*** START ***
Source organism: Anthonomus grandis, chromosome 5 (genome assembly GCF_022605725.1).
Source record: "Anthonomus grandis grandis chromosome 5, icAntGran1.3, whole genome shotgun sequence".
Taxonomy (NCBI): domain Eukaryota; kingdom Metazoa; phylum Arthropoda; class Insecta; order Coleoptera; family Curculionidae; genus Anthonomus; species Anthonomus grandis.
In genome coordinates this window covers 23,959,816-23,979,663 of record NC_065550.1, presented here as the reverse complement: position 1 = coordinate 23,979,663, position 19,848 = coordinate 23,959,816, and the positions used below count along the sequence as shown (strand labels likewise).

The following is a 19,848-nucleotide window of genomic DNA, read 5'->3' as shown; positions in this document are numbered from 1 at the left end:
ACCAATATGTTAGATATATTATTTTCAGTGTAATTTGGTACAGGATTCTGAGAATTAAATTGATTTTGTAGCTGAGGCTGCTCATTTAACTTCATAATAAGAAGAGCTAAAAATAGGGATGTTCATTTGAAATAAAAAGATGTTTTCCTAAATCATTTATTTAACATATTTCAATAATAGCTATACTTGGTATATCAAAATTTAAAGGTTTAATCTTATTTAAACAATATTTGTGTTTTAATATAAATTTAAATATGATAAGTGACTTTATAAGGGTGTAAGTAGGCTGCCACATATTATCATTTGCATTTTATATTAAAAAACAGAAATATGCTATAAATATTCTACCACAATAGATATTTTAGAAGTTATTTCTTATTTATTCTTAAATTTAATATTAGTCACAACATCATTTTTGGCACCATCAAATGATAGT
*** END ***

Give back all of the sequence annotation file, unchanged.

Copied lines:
Source organism: Anthonomus grandis, chromosome 5 (genome assembly GCF_022605725.1).
Source record: "Anthonomus grandis grandis chromosome 5, icAntGran1.3, whole genome shotgun sequence".
Taxonomy (NCBI): domain Eukaryota; kingdom Metazoa; phylum Arthropoda; class Insecta; order Coleoptera; family Curculionidae; genus Anthonomus; species Anthonomus grandis.
In genome coordinates this window covers 23,959,816-23,979,663 of record NC_065550.1, presented here as the reverse complement: position 1 = coordinate 23,979,663, position 19,848 = coordinate 23,959,816, and the positions used below count along the sequence as shown (strand labels likewise).

The following is a 19,848-nucleotide window of genomic DNA, read 5'->3' as shown; positions in this document are numbered from 1 at the left end:
ACCAATATGTTAGATATATTATTTTCAGTGTAATTTGGTACAGGATTCTGAGAATTAAATTGATTTTGTAGCTGAGGCTGCTCATTTAACTTCATAATAAGAAGAGCTAAAAATAGGGATGTTCATTTGAAATAAAAAGATGTTTTCCTAAATCATTTATTTAACATATTTCAATAATAGCTATACTTGGTATATCAAAATTTAAAGGTTTAATCTTATTTAAACAATATTTGTGTTTTAATATAAATTTAAATATGATAAGTGACTTTATAAGGGTGTAAGTAGGCTGCCACATATTATCATTTGCATTTTATATTAAAAAACAGAAATATGCTATAAATATTCTACCACAATAGATATTTTAGAAGTTATTTCTTATTTATTCTTAAATTTAATATTAGTCACAACATCATTTTTGGCACCATCAAATGATAGT